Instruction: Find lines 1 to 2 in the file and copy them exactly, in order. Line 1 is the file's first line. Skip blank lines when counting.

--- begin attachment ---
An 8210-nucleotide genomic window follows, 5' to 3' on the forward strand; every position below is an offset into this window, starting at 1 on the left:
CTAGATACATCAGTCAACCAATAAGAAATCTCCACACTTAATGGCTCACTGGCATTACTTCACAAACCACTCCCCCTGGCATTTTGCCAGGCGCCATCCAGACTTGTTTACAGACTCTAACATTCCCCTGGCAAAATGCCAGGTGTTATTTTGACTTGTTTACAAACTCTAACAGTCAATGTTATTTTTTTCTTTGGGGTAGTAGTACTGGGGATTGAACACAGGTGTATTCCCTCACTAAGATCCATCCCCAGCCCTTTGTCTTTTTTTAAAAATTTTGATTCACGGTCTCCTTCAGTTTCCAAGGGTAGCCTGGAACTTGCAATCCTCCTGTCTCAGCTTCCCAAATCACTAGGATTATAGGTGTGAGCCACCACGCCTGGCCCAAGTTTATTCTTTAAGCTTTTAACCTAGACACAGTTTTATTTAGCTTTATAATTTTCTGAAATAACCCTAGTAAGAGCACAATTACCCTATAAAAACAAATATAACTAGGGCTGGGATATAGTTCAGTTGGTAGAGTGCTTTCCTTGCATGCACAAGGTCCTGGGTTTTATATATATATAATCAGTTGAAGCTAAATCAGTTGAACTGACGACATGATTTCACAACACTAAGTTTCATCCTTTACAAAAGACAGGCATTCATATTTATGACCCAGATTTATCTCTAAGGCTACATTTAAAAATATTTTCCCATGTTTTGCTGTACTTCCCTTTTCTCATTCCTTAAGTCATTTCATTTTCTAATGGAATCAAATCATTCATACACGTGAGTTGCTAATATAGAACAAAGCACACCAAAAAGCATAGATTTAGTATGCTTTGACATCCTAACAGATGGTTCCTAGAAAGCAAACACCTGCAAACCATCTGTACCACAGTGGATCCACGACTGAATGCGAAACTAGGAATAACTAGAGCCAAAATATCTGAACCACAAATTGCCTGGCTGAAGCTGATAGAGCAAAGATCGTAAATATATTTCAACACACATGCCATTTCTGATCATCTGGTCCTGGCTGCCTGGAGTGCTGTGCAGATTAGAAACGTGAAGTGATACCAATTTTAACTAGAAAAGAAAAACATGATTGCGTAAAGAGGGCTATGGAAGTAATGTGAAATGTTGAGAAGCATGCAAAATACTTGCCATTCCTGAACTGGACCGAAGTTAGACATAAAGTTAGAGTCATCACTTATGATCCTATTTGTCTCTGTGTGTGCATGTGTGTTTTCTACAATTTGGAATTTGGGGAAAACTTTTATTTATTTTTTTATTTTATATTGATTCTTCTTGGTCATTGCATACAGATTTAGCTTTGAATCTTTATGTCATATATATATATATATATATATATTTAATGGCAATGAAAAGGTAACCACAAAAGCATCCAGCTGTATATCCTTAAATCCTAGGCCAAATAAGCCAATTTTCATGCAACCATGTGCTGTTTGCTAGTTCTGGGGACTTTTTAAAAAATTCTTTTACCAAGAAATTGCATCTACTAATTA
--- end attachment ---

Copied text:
An 8210-nucleotide genomic window follows, 5' to 3' on the forward strand; every position below is an offset into this window, starting at 1 on the left:
CTAGATACATCAGTCAACCAATAAGAAATCTCCACACTTAATGGCTCACTGGCATTACTTCACAAACCACTCCCCCTGGCATTTTGCCAGGCGCCATCCAGACTTGTTTACAGACTCTAACATTCCCCTGGCAAAATGCCAGGTGTTATTTTGACTTGTTTACAAACTCTAACAGTCAATGTTATTTTTTTCTTTGGGGTAGTAGTACTGGGGATTGAACACAGGTGTATTCCCTCACTAAGATCCATCCCCAGCCCTTTGTCTTTTTTTAAAAATTTTGATTCACGGTCTCCTTCAGTTTCCAAGGGTAGCCTGGAACTTGCAATCCTCCTGTCTCAGCTTCCCAAATCACTAGGATTATAGGTGTGAGCCACCACGCCTGGCCCAAGTTTATTCTTTAAGCTTTTAACCTAGACACAGTTTTATTTAGCTTTATAATTTTCTGAAATAACCCTAGTAAGAGCACAATTACCCTATAAAAACAAATATAACTAGGGCTGGGATATAGTTCAGTTGGTAGAGTGCTTTCCTTGCATGCACAAGGTCCTGGGTTTTATATATATATAATCAGTTGAAGCTAAATCAGTTGAACTGACGACATGATTTCACAACACTAAGTTTCATCCTTTACAAAAGACAGGCATTCATATTTATGACCCAGATTTATCTCTAAGGCTACATTTAAAAATATTTTCCCATGTTTTGCTGTACTTCCCTTTTCTCATTCCTTAAGTCATTTCATTTTCTAATGGAATCAAATCATTCATACACGTGAGTTGCTAATATAGAACAAAGCACACCAAAAAGCATAGATTTAGTATGCTTTGACATCCTAACAGATGGTTCCTAGAAAGCAAACACCTGCAAACCATCTGTACCACAGTGGATCCACGACTGAATGCGAAACTAGGAATAACTAGAGCCAAAATATCTGAACCACAAATTGCCTGGCTGAAGCTGATAGAGCAAAGATCGTAAATATATTTCAACACACATGCCATTTCTGATCATCTGGTCCTGGCTGCCTGGAGTGCTGTGCAGATTAGAAACGTGAAGTGATACCAATTTTAACTAGAAAAGAAAAACATGATTGCGTAAAGAGGGCTATGGAAGTAATGTGAAATGTTGAGAAGCATGCAAAATACTTGCCATTCCTGAACTGGACCGAAGTTAGACATAAAGTTAGAGTCATCACTTATGATCCTATTTGTCTCTGTGTGTGCATGTGTGTTTTCTACAATTTGGAATTTGGGGAAAACTTTTATTTATTTTTTTATTTTATATTGATTCTTCTTGGTCATTGCATACAGATTTAGCTTTGAATCTTTATGTCATATATATATATATATATATATATTTAATGGCAATGAAAAGGTAACCACAAAAGCATCCAGCTGTATATCCTTAAATCCTAGGCCAAATAAGCCAATTTTCATGCAACCATGTGCTGTTTGCTAGTTCTGGGGACTTTTTAAAAAATTCTTTTACCAAGAAATTGCATCTACTAATTA